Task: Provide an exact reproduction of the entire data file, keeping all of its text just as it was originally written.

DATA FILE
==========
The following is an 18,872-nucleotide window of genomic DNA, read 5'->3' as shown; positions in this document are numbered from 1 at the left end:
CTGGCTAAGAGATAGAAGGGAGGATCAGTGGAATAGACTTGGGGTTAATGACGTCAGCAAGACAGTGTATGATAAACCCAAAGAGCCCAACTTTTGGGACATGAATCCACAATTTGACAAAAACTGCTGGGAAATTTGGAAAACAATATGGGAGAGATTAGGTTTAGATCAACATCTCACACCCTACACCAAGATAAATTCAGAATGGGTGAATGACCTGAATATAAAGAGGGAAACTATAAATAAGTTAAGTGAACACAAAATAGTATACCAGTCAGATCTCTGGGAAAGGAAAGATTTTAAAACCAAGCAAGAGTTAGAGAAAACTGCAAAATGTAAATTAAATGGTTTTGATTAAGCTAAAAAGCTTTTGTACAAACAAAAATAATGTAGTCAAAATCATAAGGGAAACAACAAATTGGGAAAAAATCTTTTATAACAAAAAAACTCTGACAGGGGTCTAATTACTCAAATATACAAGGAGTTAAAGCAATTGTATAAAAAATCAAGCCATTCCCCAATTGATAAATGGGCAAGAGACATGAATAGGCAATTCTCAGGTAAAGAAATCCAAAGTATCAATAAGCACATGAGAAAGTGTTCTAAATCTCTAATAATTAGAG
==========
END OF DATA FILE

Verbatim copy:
The following is an 18,872-nucleotide window of genomic DNA, read 5'->3' as shown; positions in this document are numbered from 1 at the left end:
CTGGCTAAGAGATAGAAGGGAGGATCAGTGGAATAGACTTGGGGTTAATGACGTCAGCAAGACAGTGTATGATAAACCCAAAGAGCCCAACTTTTGGGACATGAATCCACAATTTGACAAAAACTGCTGGGAAATTTGGAAAACAATATGGGAGAGATTAGGTTTAGATCAACATCTCACACCCTACACCAAGATAAATTCAGAATGGGTGAATGACCTGAATATAAAGAGGGAAACTATAAATAAGTTAAGTGAACACAAAATAGTATACCAGTCAGATCTCTGGGAAAGGAAAGATTTTAAAACCAAGCAAGAGTTAGAGAAAACTGCAAAATGTAAATTAAATGGTTTTGATTAAGCTAAAAAGCTTTTGTACAAACAAAAATAATGTAGTCAAAATCATAAGGGAAACAACAAATTGGGAAAAAATCTTTTATAACAAAAAAACTCTGACAGGGGTCTAATTACTCAAATATACAAGGAGTTAAAGCAATTGTATAAAAAATCAAGCCATTCCCCAATTGATAAATGGGCAAGAGACATGAATAGGCAATTCTCAGGTAAAGAAATCCAAAGTATCAATAAGCACATGAGAAAGTGTTCTAAATCTCTAATAATTAGAG